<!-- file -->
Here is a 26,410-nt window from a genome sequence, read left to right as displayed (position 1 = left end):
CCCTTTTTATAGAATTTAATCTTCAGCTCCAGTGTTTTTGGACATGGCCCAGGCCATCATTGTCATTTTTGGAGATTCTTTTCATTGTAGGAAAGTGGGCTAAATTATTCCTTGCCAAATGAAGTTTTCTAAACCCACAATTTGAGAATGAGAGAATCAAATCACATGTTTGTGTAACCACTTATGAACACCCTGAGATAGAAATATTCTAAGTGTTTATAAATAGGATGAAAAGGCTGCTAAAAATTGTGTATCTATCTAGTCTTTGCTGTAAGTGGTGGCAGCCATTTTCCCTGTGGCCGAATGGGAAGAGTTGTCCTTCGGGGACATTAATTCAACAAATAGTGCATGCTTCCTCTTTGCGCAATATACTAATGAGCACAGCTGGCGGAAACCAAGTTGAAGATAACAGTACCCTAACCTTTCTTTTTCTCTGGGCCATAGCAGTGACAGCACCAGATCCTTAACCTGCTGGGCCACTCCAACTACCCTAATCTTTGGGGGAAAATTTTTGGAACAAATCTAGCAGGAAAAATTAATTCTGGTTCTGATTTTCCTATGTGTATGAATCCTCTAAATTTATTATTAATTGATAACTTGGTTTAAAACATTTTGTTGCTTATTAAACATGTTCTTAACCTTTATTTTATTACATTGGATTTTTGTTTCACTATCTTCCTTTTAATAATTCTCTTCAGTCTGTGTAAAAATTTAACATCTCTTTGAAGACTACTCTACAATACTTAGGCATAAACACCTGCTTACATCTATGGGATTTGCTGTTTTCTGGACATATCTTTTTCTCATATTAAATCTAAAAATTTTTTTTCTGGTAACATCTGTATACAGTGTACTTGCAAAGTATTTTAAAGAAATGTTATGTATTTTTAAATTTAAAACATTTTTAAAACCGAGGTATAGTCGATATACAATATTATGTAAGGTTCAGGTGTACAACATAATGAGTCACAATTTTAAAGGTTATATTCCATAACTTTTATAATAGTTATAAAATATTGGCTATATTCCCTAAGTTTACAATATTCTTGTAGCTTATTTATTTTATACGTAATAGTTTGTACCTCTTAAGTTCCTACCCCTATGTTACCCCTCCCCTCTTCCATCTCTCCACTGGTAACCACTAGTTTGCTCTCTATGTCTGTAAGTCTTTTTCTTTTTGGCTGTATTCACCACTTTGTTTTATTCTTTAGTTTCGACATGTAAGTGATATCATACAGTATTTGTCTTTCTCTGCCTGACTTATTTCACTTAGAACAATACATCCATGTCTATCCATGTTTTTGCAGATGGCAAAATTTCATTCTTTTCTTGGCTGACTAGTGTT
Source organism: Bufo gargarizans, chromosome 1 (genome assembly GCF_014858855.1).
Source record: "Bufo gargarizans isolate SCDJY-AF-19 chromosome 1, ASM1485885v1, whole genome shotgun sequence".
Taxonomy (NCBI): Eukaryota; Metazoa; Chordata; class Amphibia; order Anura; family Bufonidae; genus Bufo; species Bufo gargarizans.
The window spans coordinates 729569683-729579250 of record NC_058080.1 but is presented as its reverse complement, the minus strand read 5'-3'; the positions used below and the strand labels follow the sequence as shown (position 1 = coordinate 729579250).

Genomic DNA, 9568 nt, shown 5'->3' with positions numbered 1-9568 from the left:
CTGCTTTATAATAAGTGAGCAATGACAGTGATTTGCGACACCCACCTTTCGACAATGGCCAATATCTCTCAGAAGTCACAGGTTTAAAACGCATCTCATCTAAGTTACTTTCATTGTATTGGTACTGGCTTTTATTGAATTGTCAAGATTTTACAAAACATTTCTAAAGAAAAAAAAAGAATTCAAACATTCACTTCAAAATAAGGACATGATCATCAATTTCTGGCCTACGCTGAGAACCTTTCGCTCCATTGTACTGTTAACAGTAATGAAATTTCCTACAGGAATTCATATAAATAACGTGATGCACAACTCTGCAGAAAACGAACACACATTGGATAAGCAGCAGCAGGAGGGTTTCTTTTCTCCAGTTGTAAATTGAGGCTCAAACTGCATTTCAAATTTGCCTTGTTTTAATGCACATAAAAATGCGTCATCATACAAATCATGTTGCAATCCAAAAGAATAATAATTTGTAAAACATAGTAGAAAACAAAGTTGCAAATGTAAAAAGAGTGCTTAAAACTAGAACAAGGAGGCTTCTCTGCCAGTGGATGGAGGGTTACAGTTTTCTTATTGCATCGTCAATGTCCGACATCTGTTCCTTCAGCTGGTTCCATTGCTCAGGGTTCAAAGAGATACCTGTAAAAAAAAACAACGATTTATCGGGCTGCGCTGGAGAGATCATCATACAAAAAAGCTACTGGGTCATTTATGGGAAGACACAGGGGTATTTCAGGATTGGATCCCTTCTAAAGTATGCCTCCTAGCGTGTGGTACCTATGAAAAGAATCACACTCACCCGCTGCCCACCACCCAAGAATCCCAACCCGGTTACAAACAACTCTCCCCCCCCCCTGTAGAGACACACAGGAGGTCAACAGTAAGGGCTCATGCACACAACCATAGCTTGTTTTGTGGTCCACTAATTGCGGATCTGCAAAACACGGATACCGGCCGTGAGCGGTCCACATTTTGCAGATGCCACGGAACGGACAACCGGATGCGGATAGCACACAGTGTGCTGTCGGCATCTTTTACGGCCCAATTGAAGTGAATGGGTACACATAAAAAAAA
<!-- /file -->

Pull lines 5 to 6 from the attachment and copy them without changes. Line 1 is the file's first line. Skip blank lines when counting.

Taxonomy (NCBI): Eukaryota; Metazoa; Chordata; class Amphibia; order Anura; family Bufonidae; genus Bufo; species Bufo gargarizans.
The window spans coordinates 729569683-729579250 of record NC_058080.1 but is presented as its reverse complement, the minus strand read 5'-3'; the positions used below and the strand labels follow the sequence as shown (position 1 = coordinate 729579250).